At the time, the New York Times noted that the bill was establishing a new global precedent for online restrictions, declaring: “No established democracies have ever come as close to applying such sweeping restrictions on online communication.”
These attacks on democratic rights are above all directed against growing social anger within the working class against militarism, inequality and authoritarianism.
Governments and the intelligence agencies are deeply fearful that social media via the internet provides the means for these sentiments to coalesce into powerful movements of opposition, by facilitating the organisation of protests, demonstrations and political gatherings. Above all, they are concerned that online platforms enable workers and youth to access genuine alternatives to the lies and government propaganda of the corporate press.
In April 2017, Google, in collaboration with the US intelligence agencies, introduced a new search engine algorithm aimed at reducing traffic to progressive, left-wing and anti-war websites. The World Socialist Web Site was among the hardest hit, with a 74 percent decrease in Google search referrals within months of the policy being implemented. Facebook and other social media platforms have adopted similar measures.
This video from the USA says about itself:
What can a comic book artist tell us about the Holocaust? Upon Reflection host Marcia Alvar speaks with Art Spiegelman, Pulitzer Prize-winning creator of the graphic novels “Maus: A Survivor’s Tale” and “Maus II.” In this 1991 video from the University of Washington, Spiegelman ruminates about his own parents’ survival in the Holocaust and how he developed a better sense of their generation through story depiction. The tiny pictures of Maus use anthropomorphic characters to relate the war between German and Jew or “cat and mouse”.
From the Hollywood Reporter weekly in the USA:
August 19, 2019 6:48am, by Ryan Parker
Marvel is part of the Walt Disney corporation.
Billionaire and Marvel Entertainment chairman Ike Perlmutter is a known supporter of the president.
Art Spiegelman says Marvel Comics refused to publish an introduction to a forthcoming book because he took a jab at President Donald Trump.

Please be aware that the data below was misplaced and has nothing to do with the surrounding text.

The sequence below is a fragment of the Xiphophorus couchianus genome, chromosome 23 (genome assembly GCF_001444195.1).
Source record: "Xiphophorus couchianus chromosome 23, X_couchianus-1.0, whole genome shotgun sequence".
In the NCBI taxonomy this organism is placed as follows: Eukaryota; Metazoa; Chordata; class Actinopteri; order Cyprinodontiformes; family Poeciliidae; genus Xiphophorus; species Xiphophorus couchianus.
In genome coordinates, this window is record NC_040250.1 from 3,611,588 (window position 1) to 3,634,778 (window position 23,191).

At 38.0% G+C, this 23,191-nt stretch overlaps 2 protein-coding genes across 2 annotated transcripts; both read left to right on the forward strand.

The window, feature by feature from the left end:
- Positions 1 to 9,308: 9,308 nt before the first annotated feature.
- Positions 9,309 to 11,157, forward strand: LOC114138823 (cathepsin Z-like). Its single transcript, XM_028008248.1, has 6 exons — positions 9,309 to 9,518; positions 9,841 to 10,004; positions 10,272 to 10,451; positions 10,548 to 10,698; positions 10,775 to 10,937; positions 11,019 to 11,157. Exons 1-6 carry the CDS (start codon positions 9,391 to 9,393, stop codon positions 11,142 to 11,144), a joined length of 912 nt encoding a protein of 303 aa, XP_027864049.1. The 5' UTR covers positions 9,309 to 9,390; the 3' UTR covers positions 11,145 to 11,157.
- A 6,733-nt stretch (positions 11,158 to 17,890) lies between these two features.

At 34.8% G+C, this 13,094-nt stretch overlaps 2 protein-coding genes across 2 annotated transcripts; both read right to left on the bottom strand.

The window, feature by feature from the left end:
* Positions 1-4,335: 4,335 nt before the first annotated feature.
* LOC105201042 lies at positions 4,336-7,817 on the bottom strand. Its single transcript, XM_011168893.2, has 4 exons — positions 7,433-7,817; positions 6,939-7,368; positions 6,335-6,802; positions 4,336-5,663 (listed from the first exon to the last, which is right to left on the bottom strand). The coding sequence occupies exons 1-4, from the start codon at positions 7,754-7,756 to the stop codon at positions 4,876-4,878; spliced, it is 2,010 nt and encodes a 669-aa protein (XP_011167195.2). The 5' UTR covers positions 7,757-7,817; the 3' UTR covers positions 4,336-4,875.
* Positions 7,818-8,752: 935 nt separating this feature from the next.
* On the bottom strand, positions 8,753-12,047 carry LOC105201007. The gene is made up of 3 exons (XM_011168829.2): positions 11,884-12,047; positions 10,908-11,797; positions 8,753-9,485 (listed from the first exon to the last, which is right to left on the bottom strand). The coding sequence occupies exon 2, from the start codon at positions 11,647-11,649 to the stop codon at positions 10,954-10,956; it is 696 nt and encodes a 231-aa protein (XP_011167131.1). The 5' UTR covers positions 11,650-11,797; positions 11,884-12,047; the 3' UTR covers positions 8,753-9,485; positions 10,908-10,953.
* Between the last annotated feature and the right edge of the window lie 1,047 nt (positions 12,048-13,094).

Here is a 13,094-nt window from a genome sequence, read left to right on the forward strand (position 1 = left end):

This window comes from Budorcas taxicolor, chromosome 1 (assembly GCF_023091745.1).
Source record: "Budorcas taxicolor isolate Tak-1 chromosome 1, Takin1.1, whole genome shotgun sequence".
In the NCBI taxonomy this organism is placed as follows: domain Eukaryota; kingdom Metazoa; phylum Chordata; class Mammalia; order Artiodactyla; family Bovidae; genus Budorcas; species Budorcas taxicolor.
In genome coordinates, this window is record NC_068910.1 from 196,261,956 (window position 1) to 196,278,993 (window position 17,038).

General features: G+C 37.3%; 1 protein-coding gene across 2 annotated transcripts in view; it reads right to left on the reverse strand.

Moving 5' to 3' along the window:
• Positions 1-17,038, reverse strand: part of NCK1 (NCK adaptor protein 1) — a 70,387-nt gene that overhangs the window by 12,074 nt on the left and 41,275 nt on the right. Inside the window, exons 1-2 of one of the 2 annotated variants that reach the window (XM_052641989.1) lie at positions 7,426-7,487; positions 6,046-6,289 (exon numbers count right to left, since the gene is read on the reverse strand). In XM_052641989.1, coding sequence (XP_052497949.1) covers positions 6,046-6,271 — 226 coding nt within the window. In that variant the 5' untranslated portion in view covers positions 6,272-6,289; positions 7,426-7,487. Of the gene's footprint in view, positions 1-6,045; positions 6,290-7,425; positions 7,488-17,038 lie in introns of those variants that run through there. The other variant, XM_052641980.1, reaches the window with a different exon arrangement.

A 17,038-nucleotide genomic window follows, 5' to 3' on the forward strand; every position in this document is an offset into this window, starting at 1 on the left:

The legendary Pulitzer Prize-winning graphic novelist told the Guardian that he was informed the publisher was trying to stay “apolitical” and that the reference to Trump needed to be removed from “Marvel: The Golden Age 1939–1949” — or the entire piece would be scrapped.
So, being ‘apolitical’ is only enforced for commoners like Art Spiegelman. Not at all for Marvel boss’ Perlmutter with his Trump support.
In the initial essay, Spiegelman wrote, “In today’s all too real world, Captain America’s most nefarious villain, the Red Skull, is alive on screen and an Orange Skull haunts America.”
The Red Skull, Captain America’s archnemesis, is a Nazi agent.
“I didn’t think of myself as especially political compared with some of my fellow travelers, but when asked to kill a relatively anodyne reference to an Orange Skull I realized that perhaps it had been irresponsible to be playful about the dire existential threat we now live with, and I withdrew my introduction,” Spiegelman told the Guardian. “International fascism again looms large…and the dislocations that have followed the global economic meltdown of 2008 helped bring us to a point where the planet itself seems likely to melt down.”
The publisher may wish to be apolitical, but Marvel Entertainment is another story.
Numerous stars of Marvel films, including Captain America actor Chris Evans, have been outspoken about their dislike of and disagreements with Trump.